Russian Resupply Ship Arriving Thursday, Cargo Dragon Leaves Next Week

2 years ago
 RoscosmosRussia’s ISS Progress 78 resupply ship launches from the Baikonur Cosmodrome in Kazakhstan to the space station. Credit: Roscosmos

A Russian resupply ship is racing toward the International Space Station as another U.S. cargo craft nears the end of its mission. Meanwhile, the Expedition 65 crew focused its research activities today on a variety of physics and biology studies.

Russia’s ISS Progress 78 resupply ship is orbiting Earth today following its Tuesday launch from the Baikonur Cosmodrome in Kazakhstan. The Progress will arrive on Thursday with over 3,600 pounds of food, fuel and supplies, for an automated approach and docking to the Poisk module at 9:03 p.m. NASA TV will broadcast its arrival beginning at 8:15 p.m. on the agency’s website and the NASA app,.

The next cargo craft to depart the station will leave on July 6 at 11:05 a.m. EDT. The SpaceX Cargo Dragon will undock from the Harmony module’s Earth-facing international docking adapter and parachute to a splashdown in the Atlantic Ocean off the coast of Florida two days later.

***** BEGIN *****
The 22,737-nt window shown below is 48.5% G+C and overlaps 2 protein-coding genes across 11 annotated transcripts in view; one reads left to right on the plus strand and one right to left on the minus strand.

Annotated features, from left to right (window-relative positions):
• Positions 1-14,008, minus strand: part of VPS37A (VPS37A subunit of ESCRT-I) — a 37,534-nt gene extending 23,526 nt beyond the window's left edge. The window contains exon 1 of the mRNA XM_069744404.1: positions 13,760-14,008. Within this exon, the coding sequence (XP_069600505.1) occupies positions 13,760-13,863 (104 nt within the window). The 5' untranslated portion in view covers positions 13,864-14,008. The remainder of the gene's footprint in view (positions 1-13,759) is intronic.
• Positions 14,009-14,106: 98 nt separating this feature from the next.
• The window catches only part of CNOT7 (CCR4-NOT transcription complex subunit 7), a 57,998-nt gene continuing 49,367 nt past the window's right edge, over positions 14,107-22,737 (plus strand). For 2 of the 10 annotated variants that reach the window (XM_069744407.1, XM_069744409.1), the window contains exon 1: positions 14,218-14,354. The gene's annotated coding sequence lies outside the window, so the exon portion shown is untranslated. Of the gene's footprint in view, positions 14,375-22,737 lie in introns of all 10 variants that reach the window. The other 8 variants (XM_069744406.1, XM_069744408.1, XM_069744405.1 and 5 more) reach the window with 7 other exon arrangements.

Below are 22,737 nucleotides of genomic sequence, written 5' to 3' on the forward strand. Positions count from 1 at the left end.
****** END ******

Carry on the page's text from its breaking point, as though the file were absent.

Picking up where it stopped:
NASA Flight Engineers Shane Kimbrough, Megan McArthur and Mark Vande Hei worked throughout Wednesday readying the Cargo Dragon for next week’s departure. Commander Akihiko Hoshide and Flight Engineer Thomas Pesquet joined the NASA trio packing and organizing Dragon before final loading of critical research samples begins for analysis back on Earth.

Hoshide also kicked off the InSpace-4 physics study that will explore advanced materials and manufacturing techniques. Pesquet collected and stowed his blood samples before charging a headband device that monitors an astronaut’s sleep patterns for the Dreams study.

McArthur and Vande Hei collected samples of microbes from station surfaces and air for incubation and analysis. Some of those samples will be returned to Earth next week inside the Cargo Dragon.

Cosmonauts Oleg Novitskiy and Pyotr Dubrov concentrated on maintenance and science in the orbiting lab’s Russian segment. Novitskiy checked Orlan spacesuit gloves and analyzed the air in the Zvezda service module. Dubrov serviced a variety of life support hardware.

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